Recently, there was a protest at UC Berkeley, which led the loathsome Breitbart journalist Milo Yiannopoulos to cancel his talk. Some of you may have figured out by now, this is a local story to me. I saw the protest myself.
Well, I only really walked by the protest on my way home. There were maybe a hundred people at 5 pm, but UC Berkeley says it later grew to 1,500. Protestors were chanting “No Milo! No Trump!” There was someone holding a giant dove. I took a flyer, which was produced by refusefascism.org–and then being anti-social I went home and played video games.
Somebody managed to capture the dove. This photo is on the edge of the crowd so it doesn’t tell you how big it was. From Chicago Suntimes, who credits it to Ben Margot/Associated Press.
It was later I heard from Facebook that the protest had turned violent, and the university cancelled the talk. I heard that protestors attacked police, set a portable generator on fire, and then broke a bunch of windows nearby. There were few minor injuries.
Among my friends, many expressed sympathy for the protest, or were at the protest, but they condemned the violence. They were keen to highlight this particular part of the UC Berkeley statement:
The violence was instigated by a group of about 150 masked agitators who came onto campus and interrupted an otherwise non-violent protest.
They’re called “the black bloc”, but that’s just a generic term for people who do violent protest in masks. My impression is that people who are far away just ignore the black bloc dimension, perhaps assuming that violence is a natural outgrowth of the protest when feelings get particularly high. But to locals and participants, the distinction between the black bloc and peaceful protestors tends to be pretty important. Among other things, peaceful protestors are concerned about their personal safety, and don’t necessarily appreciate another group dominating the message of their protest.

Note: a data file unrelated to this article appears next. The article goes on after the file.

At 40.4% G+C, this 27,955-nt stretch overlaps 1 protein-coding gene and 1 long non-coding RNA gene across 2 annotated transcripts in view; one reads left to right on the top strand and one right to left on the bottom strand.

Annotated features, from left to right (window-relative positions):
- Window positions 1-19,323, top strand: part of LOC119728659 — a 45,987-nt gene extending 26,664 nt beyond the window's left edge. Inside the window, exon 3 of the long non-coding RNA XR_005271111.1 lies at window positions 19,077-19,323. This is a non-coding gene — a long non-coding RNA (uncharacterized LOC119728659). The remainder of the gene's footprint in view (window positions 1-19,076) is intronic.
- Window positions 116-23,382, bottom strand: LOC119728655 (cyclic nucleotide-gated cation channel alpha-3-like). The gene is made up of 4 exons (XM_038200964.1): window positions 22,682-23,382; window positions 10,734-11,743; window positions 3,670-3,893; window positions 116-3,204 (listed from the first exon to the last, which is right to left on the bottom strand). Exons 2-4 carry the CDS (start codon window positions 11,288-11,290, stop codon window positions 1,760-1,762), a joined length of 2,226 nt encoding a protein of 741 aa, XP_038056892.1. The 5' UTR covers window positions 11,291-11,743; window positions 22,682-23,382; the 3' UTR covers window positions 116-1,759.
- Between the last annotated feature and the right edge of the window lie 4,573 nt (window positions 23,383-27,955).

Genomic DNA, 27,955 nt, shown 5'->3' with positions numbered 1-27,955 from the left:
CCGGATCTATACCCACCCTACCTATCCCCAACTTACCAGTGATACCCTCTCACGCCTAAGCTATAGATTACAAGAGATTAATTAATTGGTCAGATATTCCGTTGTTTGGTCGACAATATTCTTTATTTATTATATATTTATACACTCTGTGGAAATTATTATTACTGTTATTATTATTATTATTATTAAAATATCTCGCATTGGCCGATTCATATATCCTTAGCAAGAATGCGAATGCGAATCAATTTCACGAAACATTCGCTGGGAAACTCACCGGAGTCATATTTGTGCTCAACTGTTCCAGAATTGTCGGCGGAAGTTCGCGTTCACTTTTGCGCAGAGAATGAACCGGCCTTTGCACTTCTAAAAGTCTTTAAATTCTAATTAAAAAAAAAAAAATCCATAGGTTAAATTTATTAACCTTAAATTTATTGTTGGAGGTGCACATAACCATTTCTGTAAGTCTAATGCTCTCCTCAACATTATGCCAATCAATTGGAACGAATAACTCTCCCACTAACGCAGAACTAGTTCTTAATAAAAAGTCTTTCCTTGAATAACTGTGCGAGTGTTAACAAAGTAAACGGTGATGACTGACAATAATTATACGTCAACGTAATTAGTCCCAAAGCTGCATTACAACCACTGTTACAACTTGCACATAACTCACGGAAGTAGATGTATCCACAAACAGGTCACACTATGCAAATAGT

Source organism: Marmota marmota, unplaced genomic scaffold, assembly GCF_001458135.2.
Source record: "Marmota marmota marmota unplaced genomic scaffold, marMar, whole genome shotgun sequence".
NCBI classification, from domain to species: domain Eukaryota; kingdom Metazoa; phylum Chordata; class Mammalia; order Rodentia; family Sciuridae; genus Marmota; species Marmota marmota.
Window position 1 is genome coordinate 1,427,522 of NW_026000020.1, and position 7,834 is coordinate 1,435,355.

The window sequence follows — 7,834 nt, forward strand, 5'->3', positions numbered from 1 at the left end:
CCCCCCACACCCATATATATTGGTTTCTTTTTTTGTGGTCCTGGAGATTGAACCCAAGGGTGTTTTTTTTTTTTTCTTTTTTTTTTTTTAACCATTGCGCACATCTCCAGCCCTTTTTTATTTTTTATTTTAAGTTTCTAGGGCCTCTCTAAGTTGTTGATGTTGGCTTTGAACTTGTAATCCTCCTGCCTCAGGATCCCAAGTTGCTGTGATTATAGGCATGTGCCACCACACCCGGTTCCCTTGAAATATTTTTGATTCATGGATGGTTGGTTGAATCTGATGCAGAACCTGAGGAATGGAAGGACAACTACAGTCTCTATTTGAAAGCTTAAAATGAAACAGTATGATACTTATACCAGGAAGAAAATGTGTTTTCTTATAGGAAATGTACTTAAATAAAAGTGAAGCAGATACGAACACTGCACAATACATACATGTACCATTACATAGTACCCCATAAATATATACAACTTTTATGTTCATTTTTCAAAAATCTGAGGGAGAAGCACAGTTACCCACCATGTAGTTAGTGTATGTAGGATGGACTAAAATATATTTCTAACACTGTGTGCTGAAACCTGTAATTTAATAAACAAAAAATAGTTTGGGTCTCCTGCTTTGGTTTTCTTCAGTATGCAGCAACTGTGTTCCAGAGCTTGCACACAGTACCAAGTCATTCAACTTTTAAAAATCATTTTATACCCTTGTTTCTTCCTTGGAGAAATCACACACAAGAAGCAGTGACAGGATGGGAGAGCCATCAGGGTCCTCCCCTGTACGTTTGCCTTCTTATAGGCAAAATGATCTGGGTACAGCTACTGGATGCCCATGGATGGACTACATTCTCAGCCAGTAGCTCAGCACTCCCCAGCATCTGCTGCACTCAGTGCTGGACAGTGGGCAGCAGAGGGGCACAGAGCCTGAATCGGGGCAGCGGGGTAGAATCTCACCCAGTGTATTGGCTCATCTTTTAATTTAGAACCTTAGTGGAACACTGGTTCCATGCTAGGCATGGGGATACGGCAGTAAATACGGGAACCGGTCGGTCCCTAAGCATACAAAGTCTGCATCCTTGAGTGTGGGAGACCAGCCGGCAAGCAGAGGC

I will say something in favor of violence before expressing ambivalence. Milo is known for harassing quite a number of people, both in general, and specifically at these talks. For instance, there was an incident where he outed and mocked a trans student. As far as would-be victims of harassment are concerned, I’m sure they’re glad that Milo’s talk got cancelled. That’s definitely worth breaking a few windows/laws! As far as Milo’s free speech goes, isn’t he a friggin’ journalist? Didn’t the chair of his rag go on to be the president’s Chief Strategist? The reason I don’t listen to Milo is that he’s a vacuous piece of shit, not because I am unable to google him.
If you want to defend some sort of free speech principle, talking about Milo is a shitty argument, and I don’t know why anyone bothers. “What’s the benefit of free speech?” “We get to listen to Milo Yiannopoulos!” “No I said ‘benefit’, not ‘bullshit’.”